IShares and Invesco Get on Track

IShares broke out of a flows slump with a lucrative March. It pulled in $25 billion last month, which accounts for 77% of the firm’s total net flows for the year to date. IShares 20+ Year Treasury Bond ETF (TLT) led the firm’s ETF lineup in March with a $4.7 billion haul. In terms of flows, TLT was a microcosm of iShares as a whole in the first quarter. Like iShares, its March course-correction came on the heels of January outflows and modest February inflows. Whether TLT--and the firm as a whole--can sustain its momentum remains to be seen.

Table showing March flows for the 10 largest ETF providers

Invesco also shook off winter rust in March with a $10.7 billion inflow, a one-month record for the firm. As tech stocks came back to life, QQQ did, too. The tech-heavy behemoth raked in over $6 billion last month to recoup about the same amount it bled in January. As the fifth-largest ETF in the United States--and the only one in the top five whose portfolio does not span the broader market--QQQ is prone to material flows undulations from one month to the next.

Even after solid months from iShares and Invesco, Vanguard dominated the flows race in the first quarter. After collecting $20.9 billion in March, its first-quarter haul totaled $77.4 billion, which more than doubled second-place iShares. VOO has captained the ship. It collected $24.8 billion over the first three months of the year and is well on its way to breaking its own annual flow record of $47.2 billion set in 2021. VOO’s rise has helped power a stellar run for Vanguard; after cinching the flows crown for this quarter, it has led all firms in flows in all but one quarter since the start of 2020.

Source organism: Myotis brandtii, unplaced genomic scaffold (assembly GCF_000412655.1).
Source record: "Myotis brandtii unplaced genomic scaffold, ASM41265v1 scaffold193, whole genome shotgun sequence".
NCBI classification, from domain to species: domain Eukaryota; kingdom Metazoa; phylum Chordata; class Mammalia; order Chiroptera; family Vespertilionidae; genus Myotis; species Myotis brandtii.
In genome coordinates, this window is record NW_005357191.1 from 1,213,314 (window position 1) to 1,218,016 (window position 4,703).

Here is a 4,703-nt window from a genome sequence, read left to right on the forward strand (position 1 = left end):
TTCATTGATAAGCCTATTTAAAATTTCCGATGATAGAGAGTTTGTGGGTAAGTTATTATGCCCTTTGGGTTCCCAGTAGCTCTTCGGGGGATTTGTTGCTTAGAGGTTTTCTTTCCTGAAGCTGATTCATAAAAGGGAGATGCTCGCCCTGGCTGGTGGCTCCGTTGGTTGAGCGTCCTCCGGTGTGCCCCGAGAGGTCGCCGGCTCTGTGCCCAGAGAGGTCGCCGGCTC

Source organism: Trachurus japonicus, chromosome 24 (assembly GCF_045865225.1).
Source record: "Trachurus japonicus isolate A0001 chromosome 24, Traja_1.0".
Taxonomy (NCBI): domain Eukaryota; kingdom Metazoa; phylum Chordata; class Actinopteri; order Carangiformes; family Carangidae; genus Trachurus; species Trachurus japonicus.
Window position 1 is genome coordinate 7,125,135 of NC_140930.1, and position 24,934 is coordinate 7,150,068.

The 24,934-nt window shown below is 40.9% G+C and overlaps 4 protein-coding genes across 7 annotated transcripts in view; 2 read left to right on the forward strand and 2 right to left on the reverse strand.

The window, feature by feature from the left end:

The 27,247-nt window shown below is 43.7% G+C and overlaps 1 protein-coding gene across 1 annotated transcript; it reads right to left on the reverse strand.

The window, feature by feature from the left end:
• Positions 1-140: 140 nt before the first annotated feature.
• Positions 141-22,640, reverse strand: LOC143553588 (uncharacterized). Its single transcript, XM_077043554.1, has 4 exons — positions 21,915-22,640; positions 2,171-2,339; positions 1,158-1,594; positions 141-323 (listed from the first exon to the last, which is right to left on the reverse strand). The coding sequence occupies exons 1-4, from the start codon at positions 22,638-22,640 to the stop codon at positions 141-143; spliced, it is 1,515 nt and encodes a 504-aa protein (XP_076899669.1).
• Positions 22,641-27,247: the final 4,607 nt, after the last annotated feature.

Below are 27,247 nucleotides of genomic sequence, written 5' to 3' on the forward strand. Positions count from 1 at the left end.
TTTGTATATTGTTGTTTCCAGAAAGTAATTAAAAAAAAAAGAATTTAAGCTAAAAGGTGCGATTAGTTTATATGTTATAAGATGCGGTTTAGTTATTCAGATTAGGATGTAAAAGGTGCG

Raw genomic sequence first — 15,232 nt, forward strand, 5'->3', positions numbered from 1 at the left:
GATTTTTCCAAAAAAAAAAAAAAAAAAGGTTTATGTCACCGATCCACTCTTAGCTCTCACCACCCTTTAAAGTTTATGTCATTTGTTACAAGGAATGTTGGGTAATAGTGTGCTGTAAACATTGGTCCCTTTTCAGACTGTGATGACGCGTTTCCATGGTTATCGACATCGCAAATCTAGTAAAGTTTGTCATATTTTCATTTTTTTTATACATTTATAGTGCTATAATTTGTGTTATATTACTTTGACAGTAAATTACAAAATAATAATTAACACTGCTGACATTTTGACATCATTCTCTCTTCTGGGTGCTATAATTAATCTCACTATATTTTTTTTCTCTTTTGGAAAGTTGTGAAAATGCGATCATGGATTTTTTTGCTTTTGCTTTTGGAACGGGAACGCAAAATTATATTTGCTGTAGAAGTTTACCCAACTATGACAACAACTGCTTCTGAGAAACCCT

Not All Plants Are Pricey

The fair value estimate for ETFs rolls up our equity analysts’ fair value estimates for individual stocks and our quantitative fair value estimates for stocks not covered by Morningstar analysts into an aggregate fair value estimate for stock ETF portfolios. Dividing an ETF’s market price by this value yields its price/fair value ratio. This ratio can point to potential bargains and areas of the market where valuations are stretched.

ETFs that aim to leverage the legalization of cannabis or other drugs resumed their post on the cheaper half of Exhibit 7, which features funds that traded at the lowest prices relative to their fair value at March-end. Dreadful performance has compressed these funds’ price/fair value ratios. March may have marked the start of a rebound, however, as funds like Global X Cannabis ETF (POTX) and AdvisorShares Pure Cannabis ETF (YOLO) notched their best monthly returns since February 2021. Both funds got a boost from Tilray Brands (TLRY), a Canadian cannabis provider that leapt 27.38% last month.

Table showing the 10 most under-and overvalued ETFs

Table showing the 10 most Under-and overvalues broad-based ETFs

A different kind of plant-themed fund found itself on the pricier half of Exhibit 7 in March: iShares MSCI Global Agriculture Producers ETF (VEGI). This fund, which includes stocks whose operations center around the production of various crops, rode soaring commodity prices to a 10.67% March return. As a “producer ETF,” VEGI can offer backdoor exposure to the broad commodities market. But investors should still expect such funds to behave more like stock funds than commodity portfolios more often than not.

Several value-oriented emerging-markets funds populate the cheaper half of Exhibit 8. Emerging-markets stocks looked cheap over entering 2022, and the Russian stock market’s collapse exacerbated that trend. IShares Emerging Markets Dividend ETF (DVYE) has felt the pain of a relatively hefty stake in Russian stocks; they represented 18% of its portfolio entering February. Over February and March, it tumbled 15.07%, about 10 percentage points further than the MSCI Emerging Markets Index, its category benchmark. Russian stocks’ recent cascade exemplifies why investing in emerging markets can be a perilous endeavor.

Active ETFs occupied nine of the 10 spots on the pricier side of Exhibit 8 in March. T. Rowe Price Dividend Growth ETF (TDVG) is a tried-and-true fund that could be worth its rich valuation. Manager Tom Huber has led TDVG’s open-end parent to stellar results over his 20-plus-year tenure on the fund, which helps earn this ETF a Morningstar Analyst Rating of Silver.

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Ryan Jackson does not own (actual or beneficial) shares in any of the securities mentioned above. Find out about Morningstar’s editorial policies.